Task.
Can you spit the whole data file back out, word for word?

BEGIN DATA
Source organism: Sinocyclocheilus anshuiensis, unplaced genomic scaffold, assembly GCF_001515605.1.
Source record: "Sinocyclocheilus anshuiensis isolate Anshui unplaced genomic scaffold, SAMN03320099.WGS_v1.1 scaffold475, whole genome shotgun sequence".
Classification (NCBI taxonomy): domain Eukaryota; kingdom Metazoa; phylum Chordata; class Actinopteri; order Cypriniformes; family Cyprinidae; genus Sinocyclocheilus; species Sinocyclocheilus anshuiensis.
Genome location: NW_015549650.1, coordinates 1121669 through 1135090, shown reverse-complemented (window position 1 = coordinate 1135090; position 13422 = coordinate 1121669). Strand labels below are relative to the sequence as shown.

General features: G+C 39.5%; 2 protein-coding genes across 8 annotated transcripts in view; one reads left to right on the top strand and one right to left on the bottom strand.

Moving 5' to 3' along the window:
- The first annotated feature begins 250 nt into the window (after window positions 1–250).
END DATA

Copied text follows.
Source organism: Sinocyclocheilus anshuiensis, unplaced genomic scaffold, assembly GCF_001515605.1.
Source record: "Sinocyclocheilus anshuiensis isolate Anshui unplaced genomic scaffold, SAMN03320099.WGS_v1.1 scaffold475, whole genome shotgun sequence".
Classification (NCBI taxonomy): domain Eukaryota; kingdom Metazoa; phylum Chordata; class Actinopteri; order Cypriniformes; family Cyprinidae; genus Sinocyclocheilus; species Sinocyclocheilus anshuiensis.
Genome location: NW_015549650.1, coordinates 1121669 through 1135090, shown reverse-complemented (window position 1 = coordinate 1135090; position 13422 = coordinate 1121669). Strand labels below are relative to the sequence as shown.

General features: G+C 39.5%; 2 protein-coding genes across 8 annotated transcripts in view; one reads left to right on the top strand and one right to left on the bottom strand.

Moving 5' to 3' along the window:
- The first annotated feature begins 250 nt into the window (after window positions 1–250).